It could be due to both biochemical factors (the Ace2 protein, more expressed in women). because encoded by the X chromosome, it would help cells to defend themselves from the virus; moreover, its action would be stimulated by estrogen) and habits (women smoke less and would tend to respect more the rules that reduce the chances of contagion). "We have a stronger immune system than the male one, but then we pay for it with a much higher exposure to autoimmune diseases," emphasizes Baggio. If only now we are beginning to collect gender-specific data on treatments against Covid-19 ("at the beginning the pandemic took us by surprise and we had difficulty in treating everyone, let alone distinguish by sex"), it is true. that "in the vaccine testing phase both sexes were present in a balanced way", explains Baggio. And this is very important, at a time when a certain mistrust of vaccines still resists.

A gender approach, to better treat both women and men

About Covid-19 in the space of a year we have collected a lot of data, and these will be very useful in refining more and more the treatment protocols. Unfortunately, the same does not happen with other pathologies. Caroline Criado Perez in the book Invisibili (Einaudi) denounces the lack of diversified data in medical research (in both animal and clinical experimentation), despite the fact that international scientific bodies and organizations have long imposed a gender approach in their guidelines and ethical codes. "We have a huge lack of information on the female body, a data gap that unfortunately continues to grow," he writes, a deficit that results in incorrect diagnoses and treatments, and often also in episodes in which women are not listened to or believed. by doctors when they tell about their symptoms. Yet the lack of diversified data negatively affects the ability to offer adequate care also to men.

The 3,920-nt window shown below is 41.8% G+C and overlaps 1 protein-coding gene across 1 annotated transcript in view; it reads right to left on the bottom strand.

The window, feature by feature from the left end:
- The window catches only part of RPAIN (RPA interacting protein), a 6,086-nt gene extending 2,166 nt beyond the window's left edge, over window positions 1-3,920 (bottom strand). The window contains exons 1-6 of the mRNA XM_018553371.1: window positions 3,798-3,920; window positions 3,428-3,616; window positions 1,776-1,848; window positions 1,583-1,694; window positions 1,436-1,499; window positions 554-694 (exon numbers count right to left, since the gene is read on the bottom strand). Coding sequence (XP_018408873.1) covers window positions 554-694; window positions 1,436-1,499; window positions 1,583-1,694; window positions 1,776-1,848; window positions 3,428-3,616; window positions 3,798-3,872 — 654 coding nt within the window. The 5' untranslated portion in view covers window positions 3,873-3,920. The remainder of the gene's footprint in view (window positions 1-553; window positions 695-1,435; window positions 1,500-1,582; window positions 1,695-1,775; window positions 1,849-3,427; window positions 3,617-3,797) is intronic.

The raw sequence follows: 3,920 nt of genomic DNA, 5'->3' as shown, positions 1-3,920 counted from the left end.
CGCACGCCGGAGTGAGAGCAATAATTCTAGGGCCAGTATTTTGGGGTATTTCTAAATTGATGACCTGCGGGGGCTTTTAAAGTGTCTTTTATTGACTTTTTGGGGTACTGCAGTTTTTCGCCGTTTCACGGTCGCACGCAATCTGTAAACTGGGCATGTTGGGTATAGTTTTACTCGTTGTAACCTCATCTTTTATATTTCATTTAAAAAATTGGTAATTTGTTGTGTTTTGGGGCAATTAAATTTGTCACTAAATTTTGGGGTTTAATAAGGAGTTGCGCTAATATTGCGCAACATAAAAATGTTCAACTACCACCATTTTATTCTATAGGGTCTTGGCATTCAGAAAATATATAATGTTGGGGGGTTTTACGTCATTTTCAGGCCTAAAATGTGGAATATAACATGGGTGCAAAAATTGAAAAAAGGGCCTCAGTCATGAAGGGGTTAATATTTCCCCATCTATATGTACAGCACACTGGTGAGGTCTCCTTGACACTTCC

Some examples, cited by Dr. Baggio: "it is true that depression in women has an incidence 2-3 times higher than to men, but all over the world they commit suicide 3 to 4 times more ". And again: “men over 75 can suffer from osteoporosis, and their mortality after a fracture is 4 times higher than that of women. But how many men undergo bone densitometry or osteoporosis therapy? ".

Where are we in Italy

In Italy, with the Lorenzin Law of 2018, we have a plan for gender medicine and an Observatory at the Institute superior of health care for its realization. The objectives of the Plan concern four fundamental areas: not only the review of clinical paths of prevention, diagnosis, treatment and rehabilitation, but also research and innovation, training and professional updating and communication. The challenge facing Italy now "is to truly apply this law - explains Baggio -. Up to now, the progress made has taken place independently of the Plan, thanks to the network that we have painstakingly created over time with hospitals, scientific societies, institutions, centers for gender medicine ”. Yet our law is "very important and unique in the world, fundamental to implement the revolution we need to implement a gender approach in all medical specialties".

Now the ball passes to the regions: "There is there are some that are ahead, like Tuscany and Emilia Romagna, and others that are struggling ”, continues Baggio. "Without uniformity it will be difficult to see concrete effects in the implementation of the Plan. But the law requires them to catch up, so I'm confident ”. So how long could it take to finally see gender-specific medicine applied that goes beyond good intentions and truly heals everyone to the fullest? "I have a lot of faith in young doctors and medical students, in a generation we will finally be able to have the revolution that patients, of any sex, have long deserved".